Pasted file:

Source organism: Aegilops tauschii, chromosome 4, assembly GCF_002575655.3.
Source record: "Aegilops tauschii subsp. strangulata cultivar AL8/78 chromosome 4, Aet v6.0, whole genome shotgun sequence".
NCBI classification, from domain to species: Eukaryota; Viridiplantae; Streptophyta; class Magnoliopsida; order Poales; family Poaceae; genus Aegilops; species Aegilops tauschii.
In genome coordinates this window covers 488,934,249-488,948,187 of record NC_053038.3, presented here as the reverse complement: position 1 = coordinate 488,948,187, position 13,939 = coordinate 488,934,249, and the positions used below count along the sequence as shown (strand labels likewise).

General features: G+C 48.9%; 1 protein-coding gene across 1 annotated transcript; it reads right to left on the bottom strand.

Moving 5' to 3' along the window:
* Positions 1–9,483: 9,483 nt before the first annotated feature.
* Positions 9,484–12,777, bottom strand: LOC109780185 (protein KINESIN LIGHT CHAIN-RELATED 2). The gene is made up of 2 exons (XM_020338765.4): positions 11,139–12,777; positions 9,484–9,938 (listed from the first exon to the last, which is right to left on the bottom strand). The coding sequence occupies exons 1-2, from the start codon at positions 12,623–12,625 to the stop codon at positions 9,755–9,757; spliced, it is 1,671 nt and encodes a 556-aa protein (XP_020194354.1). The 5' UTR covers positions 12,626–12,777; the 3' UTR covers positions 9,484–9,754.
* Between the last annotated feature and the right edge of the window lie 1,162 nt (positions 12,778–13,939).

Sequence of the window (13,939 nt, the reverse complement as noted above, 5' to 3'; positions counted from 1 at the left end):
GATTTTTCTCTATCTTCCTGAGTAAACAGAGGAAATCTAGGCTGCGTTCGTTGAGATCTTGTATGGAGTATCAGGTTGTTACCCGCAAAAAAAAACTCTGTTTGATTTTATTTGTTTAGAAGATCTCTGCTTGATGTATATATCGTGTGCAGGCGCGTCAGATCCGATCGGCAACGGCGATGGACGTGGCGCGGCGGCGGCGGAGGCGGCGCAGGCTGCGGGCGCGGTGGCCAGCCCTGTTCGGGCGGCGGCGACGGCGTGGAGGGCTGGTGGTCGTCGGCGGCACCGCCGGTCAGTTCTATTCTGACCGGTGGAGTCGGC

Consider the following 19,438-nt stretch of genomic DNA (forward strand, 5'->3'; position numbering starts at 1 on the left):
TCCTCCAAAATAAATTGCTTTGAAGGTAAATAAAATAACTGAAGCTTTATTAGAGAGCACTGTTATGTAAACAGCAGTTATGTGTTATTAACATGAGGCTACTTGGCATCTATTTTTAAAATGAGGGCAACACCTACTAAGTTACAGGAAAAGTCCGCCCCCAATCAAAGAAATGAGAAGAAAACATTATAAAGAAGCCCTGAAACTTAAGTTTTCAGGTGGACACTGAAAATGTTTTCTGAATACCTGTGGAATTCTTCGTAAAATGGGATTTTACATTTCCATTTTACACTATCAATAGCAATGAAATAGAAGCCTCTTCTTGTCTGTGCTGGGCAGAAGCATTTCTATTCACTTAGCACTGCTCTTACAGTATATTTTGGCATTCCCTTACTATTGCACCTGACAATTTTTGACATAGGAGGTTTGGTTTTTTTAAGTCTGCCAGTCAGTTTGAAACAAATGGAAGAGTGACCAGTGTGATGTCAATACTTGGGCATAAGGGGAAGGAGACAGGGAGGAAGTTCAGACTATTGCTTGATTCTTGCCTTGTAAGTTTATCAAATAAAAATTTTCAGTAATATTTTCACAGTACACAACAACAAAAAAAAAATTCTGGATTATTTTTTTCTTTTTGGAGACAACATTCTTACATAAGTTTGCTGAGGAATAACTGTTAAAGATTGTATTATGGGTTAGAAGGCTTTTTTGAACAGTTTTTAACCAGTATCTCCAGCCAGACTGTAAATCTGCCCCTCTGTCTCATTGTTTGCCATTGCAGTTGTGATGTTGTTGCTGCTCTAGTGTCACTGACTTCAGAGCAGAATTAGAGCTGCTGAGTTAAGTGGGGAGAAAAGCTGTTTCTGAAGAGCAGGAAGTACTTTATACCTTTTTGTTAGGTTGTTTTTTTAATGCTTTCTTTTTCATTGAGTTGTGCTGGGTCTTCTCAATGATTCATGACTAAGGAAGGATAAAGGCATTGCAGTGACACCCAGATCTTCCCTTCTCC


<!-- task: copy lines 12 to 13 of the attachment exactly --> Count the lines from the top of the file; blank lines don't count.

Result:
Consider the following 19,438-nt stretch of genomic DNA (forward strand, 5'->3'; position numbering starts at 1 on the left):
TCCTCCAAAATAAATTGCTTTGAAGGTAAATAAAATAACTGAAGCTTTATTAGAGAGCACTGTTATGTAAACAGCAGTTATGTGTTATTAACATGAGGCTACTTGGCATCTATTTTTAAAATGAGGGCAACACCTACTAAGTTACAGGAAAAGTCCGCCCCCAATCAAAGAAATGAGAAGAAAACATTATAAAGAAGCCCTGAAACTTAAGTTTTCAGGTGGACACTGAAAATGTTTTCTGAATACCTGTGGAATTCTTCGTAAAATGGGATTTTACATTTCCATTTTACACTATCAATAGCAATGAAATAGAAGCCTCTTCTTGTCTGTGCTGGGCAGAAGCATTTCTATTCACTTAGCACTGCTCTTACAGTATATTTTGGCATTCCCTTACTATTGCACCTGACAATTTTTGACATAGGAGGTTTGGTTTTTTTAAGTCTGCCAGTCAGTTTGAAACAAATGGAAGAGTGACCAGTGTGATGTCAATACTTGGGCATAAGGGGAAGGAGACAGGGAGGAAGTTCAGACTATTGCTTGATTCTTGCCTTGTAAGTTTATCAAATAAAAATTTTCAGTAATATTTTCACAGTACACAACAACAAAAAAAAAATTCTGGATTATTTTTTTCTTTTTGGAGACAACATTCTTACATAAGTTTGCTGAGGAATAACTGTTAAAGATTGTATTATGGGTTAGAAGGCTTTTTTGAACAGTTTTTAACCAGTATCTCCAGCCAGACTGTAAATCTGCCCCTCTGTCTCATTGTTTGCCATTGCAGTTGTGATGTTGTTGCTGCTCTAGTGTCACTGACTTCAGAGCAGAATTAGAGCTGCTGAGTTAAGTGGGGAGAAAAGCTGTTTCTGAAGAGCAGGAAGTACTTTATACCTTTTTGTTAGGTTGTTTTTTTAATGCTTTCTTTTTCATTGAGTTGTGCTGGGTCTTCTCAATGATTCATGACTAAGGAAGGATAAAGGCATTGCAGTGACACCCAGATCTTCCCTTCTCC